A Tale of Two Cities

If Charles Dickens were alive today, I think he might agree with my assessment of modern day London. The capitol city of the United Kingdom is, without question, two cities in one. The past and the present coexist in this bustling metropolis and one doesn’t need a great imagination to recognize it.

Perhaps the most obvious example is found in the crossbreed government. On the one hand, there is the British Parliament where the members – representatives of the people – meet in business attire to enact legislation. The Prime Minister is often seen being chauffeured to various meetings in a Rolls-Royce. In the meantime, the Royal Family, and appointed officials such as the Lord Mayor of London, are commonly seen in their royal trappings while riding in magnificently ornate horse drawn carriages.

A bit less obvious is the English cuisine. After more than a month in London, I have found only one restaurant that specializes in English food. If I included the pubs, that number would be much higher. Italian, French, Indian, and Chinese restaurants are everywhere. There is even a sampling of Australian and Mexican restaurants. America is well represented by T.G.I. Fridays, McDonalds, Pizza Hut, and Kentucky Fried Chicken. Japanese and Thai restaurants can also be easily found. You name it… London’s got it. That is, except for English food. Porter’s Restaurant is the only place I’ve found. And it’s a shame. English food isn’t bad.

Porter’s menu offers many traditional dishes such as Steak and Kidney Pudding, Bubble and Squeak, Yorkshire Pudding, Spotted Dick pudding, and a wide assortment of meat pies. Naturally, I’ve tried them all. If anything, I’d say the Brits go a bit light on the spices. Other than that, the food is hearty and flavorful. Some of it, especially the puddings, is also loaded with fat and cholesterol.

The cafeteria at the office where I’ve been working has also given me an opportunity to try various English delicacies. For instance, I’ve had Shepherd’s pie, Bangers and Mash, Onion Bargies, and Pork Pie. I have yet to find Toad in a Hole, but am bound and determined to do so before I leave. I have also been told I should be able to find an excellent Steak and kidney PIE near the city of Leeds which is about 100 miles north of London. I’m this close; I have to go see if that is where my family originated.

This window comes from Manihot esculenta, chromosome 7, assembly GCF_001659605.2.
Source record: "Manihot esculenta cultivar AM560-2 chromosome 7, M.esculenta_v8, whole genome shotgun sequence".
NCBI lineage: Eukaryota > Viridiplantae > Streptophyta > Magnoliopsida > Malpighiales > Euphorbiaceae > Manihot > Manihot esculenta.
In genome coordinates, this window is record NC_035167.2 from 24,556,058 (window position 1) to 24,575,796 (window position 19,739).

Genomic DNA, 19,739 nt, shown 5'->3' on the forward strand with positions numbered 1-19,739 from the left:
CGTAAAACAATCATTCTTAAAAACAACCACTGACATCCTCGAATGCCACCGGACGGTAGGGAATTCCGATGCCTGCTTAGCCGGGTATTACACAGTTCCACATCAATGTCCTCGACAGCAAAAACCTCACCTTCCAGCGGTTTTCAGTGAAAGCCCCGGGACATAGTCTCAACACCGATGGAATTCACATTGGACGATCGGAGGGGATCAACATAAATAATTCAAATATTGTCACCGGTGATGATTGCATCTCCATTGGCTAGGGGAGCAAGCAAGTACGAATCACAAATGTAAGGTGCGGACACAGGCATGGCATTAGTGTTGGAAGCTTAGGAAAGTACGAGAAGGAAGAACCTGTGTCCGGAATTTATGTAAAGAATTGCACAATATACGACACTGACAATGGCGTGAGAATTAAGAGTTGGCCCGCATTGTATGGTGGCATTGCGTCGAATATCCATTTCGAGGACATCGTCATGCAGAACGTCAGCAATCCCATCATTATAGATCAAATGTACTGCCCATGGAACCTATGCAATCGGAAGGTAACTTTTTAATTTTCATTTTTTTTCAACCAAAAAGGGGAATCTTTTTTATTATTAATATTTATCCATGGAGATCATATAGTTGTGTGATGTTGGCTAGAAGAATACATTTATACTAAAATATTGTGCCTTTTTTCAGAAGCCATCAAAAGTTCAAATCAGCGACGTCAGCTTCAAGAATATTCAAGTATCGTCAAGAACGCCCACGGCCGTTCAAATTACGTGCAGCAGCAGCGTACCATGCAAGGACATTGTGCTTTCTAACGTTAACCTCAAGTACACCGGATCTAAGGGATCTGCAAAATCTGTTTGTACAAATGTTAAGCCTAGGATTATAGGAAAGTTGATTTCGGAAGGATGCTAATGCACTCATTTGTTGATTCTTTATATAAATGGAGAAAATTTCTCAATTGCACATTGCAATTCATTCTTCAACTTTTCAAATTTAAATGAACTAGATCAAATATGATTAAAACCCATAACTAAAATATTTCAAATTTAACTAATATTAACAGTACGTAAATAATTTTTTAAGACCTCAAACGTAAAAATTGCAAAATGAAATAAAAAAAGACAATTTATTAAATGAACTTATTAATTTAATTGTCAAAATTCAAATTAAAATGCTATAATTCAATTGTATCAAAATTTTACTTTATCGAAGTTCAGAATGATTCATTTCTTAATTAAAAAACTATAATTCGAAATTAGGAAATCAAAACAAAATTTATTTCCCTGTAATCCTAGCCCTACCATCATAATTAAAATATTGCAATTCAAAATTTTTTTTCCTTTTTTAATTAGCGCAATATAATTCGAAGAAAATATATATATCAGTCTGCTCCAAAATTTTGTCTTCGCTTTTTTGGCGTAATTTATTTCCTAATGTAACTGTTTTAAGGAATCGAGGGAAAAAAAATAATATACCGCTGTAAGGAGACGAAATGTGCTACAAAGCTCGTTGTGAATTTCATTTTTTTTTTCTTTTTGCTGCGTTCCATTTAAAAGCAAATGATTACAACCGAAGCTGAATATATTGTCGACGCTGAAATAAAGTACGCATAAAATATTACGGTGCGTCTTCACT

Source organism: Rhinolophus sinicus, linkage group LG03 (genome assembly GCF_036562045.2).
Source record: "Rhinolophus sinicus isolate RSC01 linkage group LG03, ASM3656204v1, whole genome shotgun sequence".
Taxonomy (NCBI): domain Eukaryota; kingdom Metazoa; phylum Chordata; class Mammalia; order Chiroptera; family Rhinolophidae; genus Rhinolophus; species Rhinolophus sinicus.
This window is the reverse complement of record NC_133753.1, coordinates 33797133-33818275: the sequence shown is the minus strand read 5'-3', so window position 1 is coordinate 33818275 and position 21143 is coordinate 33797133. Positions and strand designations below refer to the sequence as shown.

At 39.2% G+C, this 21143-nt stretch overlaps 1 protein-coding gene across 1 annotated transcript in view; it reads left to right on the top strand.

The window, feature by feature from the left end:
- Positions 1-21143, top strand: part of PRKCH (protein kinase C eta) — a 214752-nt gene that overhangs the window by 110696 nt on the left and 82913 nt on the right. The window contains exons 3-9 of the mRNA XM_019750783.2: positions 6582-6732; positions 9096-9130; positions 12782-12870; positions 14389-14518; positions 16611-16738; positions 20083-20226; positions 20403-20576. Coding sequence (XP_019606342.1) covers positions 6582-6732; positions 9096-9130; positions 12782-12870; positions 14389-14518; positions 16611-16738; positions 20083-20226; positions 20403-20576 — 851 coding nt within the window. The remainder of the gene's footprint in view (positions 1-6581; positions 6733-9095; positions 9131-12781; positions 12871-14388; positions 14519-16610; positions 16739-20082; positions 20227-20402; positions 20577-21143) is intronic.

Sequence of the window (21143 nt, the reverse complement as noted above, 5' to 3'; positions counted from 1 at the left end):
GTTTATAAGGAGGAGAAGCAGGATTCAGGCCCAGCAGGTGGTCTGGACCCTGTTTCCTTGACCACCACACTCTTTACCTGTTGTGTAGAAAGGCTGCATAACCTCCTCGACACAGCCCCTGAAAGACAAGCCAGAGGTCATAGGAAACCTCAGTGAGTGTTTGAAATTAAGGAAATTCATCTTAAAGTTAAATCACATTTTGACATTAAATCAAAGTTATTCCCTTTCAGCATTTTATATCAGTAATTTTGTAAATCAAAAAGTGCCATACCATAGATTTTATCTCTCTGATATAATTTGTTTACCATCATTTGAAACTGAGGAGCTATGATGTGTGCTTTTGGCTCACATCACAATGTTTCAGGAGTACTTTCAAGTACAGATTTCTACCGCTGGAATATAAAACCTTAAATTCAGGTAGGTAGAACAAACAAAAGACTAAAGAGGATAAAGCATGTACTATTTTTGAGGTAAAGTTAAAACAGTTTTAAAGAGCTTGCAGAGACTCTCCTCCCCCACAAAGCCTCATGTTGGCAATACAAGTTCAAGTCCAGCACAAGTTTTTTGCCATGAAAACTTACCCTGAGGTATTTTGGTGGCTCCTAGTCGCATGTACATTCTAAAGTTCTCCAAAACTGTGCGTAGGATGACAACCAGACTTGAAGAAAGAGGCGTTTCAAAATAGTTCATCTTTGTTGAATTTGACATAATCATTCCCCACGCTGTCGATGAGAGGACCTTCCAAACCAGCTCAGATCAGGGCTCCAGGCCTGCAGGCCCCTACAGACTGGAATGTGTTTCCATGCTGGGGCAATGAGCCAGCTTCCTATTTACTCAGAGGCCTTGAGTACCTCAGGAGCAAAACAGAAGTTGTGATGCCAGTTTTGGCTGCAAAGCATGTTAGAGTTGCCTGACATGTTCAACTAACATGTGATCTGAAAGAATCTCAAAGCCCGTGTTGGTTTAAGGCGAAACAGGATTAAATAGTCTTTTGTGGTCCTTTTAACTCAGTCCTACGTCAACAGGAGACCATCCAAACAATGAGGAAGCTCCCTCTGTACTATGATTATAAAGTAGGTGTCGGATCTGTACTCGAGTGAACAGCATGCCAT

Which reminds me, while I’m here I’ve decided to go to Kent and reclaim the Leeds Castle. Of course, the biggest problem will be getting it back to Georgia.

Getting back to the two cities… in talking to the English people, I’ve discovered that many of them still eat the traditional foods in their own homes. Thus, the old and the new coexist in the everyday diet.

Above all, the most obvious sign of the coexistence of the old and the new London is in the architecture and streets. The Olde Curiosity Shop sits on a narrow winding alley just as it did when Charles Dickens wrote about it. Only a few blocks away, glass enclosed skyscrapers house busy offices. One end of London resembles any modern American city, while most of the rest of the city appears unchanged – the same as it has been for hundreds of years. Any damage done to the buildings during World War II has been repaired and the ornate facades have been restored to their original luster. If I ignore the new cars, buses, and taxis, it is easy to imagine myself in London more than a hundred years ago.

The countless narrow lanes crisscrossing throughout the city are also a reminder of the London of Charles Dickens. I often find myself wondering which little shop was occupied by Scrooge and which small flat was the home of the Cratchet’s.

As Christmas approaches, more and more stores are hanging their decorations. I find myself wondering if the Ghosts of Christmas Past and Present aren’t looking down on the city trying to spot the next Scrooge who needs to be straightened out. As far as the Ghost of Christmas Yet to Come is concerned, I’m praying that he or she will see to it that I’m safely home in Georgia to celebrate it with my friends and loved ones.

(This article was written in 1997 while I was working in London.)


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